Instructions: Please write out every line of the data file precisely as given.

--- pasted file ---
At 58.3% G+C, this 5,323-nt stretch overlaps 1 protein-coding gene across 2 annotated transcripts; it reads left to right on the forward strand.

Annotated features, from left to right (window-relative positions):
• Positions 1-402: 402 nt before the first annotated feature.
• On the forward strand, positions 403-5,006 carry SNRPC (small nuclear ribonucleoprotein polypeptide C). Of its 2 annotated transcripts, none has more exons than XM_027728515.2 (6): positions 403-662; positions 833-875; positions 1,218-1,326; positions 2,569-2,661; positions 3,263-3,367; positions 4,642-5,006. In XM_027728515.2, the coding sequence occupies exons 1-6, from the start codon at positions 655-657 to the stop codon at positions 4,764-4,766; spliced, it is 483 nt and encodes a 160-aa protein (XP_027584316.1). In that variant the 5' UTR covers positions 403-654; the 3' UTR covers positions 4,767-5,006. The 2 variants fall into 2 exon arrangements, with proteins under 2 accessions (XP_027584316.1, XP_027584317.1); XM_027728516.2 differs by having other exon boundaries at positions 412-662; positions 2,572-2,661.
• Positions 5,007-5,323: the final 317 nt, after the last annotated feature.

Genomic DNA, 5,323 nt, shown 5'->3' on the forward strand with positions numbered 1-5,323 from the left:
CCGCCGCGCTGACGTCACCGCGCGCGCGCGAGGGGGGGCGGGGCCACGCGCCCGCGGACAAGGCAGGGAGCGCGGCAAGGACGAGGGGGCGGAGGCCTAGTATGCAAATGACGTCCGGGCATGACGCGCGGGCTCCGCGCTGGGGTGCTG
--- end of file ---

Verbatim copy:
At 58.3% G+C, this 5,323-nt stretch overlaps 1 protein-coding gene across 2 annotated transcripts; it reads left to right on the forward strand.

Annotated features, from left to right (window-relative positions):
• Positions 1-402: 402 nt before the first annotated feature.
• On the forward strand, positions 403-5,006 carry SNRPC (small nuclear ribonucleoprotein polypeptide C). Of its 2 annotated transcripts, none has more exons than XM_027728515.2 (6): positions 403-662; positions 833-875; positions 1,218-1,326; positions 2,569-2,661; positions 3,263-3,367; positions 4,642-5,006. In XM_027728515.2, the coding sequence occupies exons 1-6, from the start codon at positions 655-657 to the stop codon at positions 4,764-4,766; spliced, it is 483 nt and encodes a 160-aa protein (XP_027584316.1). In that variant the 5' UTR covers positions 403-654; the 3' UTR covers positions 4,767-5,006. The 2 variants fall into 2 exon arrangements, with proteins under 2 accessions (XP_027584316.1, XP_027584317.1); XM_027728516.2 differs by having other exon boundaries at positions 412-662; positions 2,572-2,661.
• Positions 5,007-5,323: the final 317 nt, after the last annotated feature.

Genomic DNA, 5,323 nt, shown 5'->3' on the forward strand with positions numbered 1-5,323 from the left:
CCGCCGCGCTGACGTCACCGCGCGCGCGCGAGGGGGGGCGGGGCCACGCGCCCGCGGACAAGGCAGGGAGCGCGGCAAGGACGAGGGGGCGGAGGCCTAGTATGCAAATGACGTCCGGGCATGACGCGCGGGCTCCGCGCTGGGGTGCTG